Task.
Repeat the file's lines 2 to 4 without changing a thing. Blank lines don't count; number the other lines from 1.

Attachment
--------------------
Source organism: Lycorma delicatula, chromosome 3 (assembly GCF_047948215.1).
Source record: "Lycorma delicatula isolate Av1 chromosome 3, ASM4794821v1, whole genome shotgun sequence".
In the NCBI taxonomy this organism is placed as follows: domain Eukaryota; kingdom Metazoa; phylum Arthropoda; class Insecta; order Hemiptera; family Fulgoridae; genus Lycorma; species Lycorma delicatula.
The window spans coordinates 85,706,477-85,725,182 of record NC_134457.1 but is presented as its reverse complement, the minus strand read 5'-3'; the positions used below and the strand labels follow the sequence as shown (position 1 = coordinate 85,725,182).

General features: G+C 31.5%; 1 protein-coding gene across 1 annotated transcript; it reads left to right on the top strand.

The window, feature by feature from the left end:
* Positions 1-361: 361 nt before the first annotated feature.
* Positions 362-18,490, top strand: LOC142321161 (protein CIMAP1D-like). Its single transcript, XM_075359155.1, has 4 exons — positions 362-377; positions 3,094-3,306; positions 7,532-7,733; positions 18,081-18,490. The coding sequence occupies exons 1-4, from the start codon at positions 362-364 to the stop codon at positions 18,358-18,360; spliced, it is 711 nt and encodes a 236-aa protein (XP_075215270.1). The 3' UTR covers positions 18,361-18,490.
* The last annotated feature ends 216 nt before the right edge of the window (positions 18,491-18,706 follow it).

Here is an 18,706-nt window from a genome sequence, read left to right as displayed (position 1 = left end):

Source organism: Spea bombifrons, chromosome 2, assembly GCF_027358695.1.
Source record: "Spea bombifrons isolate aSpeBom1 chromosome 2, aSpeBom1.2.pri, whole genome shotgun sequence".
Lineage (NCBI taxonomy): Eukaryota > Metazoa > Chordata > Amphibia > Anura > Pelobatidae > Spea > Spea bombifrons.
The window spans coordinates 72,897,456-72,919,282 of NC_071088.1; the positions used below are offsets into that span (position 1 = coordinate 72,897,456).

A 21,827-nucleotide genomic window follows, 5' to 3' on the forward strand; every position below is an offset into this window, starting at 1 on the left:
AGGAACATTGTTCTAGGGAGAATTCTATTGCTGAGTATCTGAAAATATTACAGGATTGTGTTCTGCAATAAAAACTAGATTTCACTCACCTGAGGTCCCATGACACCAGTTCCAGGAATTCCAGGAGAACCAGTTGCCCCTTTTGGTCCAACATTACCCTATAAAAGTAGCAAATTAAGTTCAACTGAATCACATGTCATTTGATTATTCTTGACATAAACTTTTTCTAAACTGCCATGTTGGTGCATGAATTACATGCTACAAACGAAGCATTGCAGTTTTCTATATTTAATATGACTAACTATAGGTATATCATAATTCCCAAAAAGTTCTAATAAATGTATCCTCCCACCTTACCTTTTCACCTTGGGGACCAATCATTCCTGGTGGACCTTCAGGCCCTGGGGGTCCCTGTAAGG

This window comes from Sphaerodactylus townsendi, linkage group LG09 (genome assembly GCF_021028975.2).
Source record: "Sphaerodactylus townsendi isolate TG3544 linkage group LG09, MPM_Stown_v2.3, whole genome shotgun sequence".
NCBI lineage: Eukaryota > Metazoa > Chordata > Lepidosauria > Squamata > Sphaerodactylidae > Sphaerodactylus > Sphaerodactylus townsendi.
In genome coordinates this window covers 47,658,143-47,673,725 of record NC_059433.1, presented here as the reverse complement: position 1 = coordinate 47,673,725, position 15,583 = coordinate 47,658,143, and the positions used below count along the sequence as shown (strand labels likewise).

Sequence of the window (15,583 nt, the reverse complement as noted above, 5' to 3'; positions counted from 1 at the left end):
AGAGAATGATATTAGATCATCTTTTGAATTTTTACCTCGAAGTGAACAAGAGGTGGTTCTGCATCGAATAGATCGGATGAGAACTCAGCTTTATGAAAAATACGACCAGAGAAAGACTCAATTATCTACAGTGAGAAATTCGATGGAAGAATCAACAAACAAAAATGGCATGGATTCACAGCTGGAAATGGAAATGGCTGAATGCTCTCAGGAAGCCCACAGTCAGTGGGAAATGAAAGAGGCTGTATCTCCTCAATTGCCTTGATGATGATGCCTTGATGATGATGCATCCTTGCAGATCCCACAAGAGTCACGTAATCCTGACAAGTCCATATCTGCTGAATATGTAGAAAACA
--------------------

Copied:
Source record: "Lycorma delicatula isolate Av1 chromosome 3, ASM4794821v1, whole genome shotgun sequence".
In the NCBI taxonomy this organism is placed as follows: domain Eukaryota; kingdom Metazoa; phylum Arthropoda; class Insecta; order Hemiptera; family Fulgoridae; genus Lycorma; species Lycorma delicatula.
The window spans coordinates 85,706,477-85,725,182 of record NC_134457.1 but is presented as its reverse complement, the minus strand read 5'-3'; the positions used below and the strand labels follow the sequence as shown (position 1 = coordinate 85,725,182).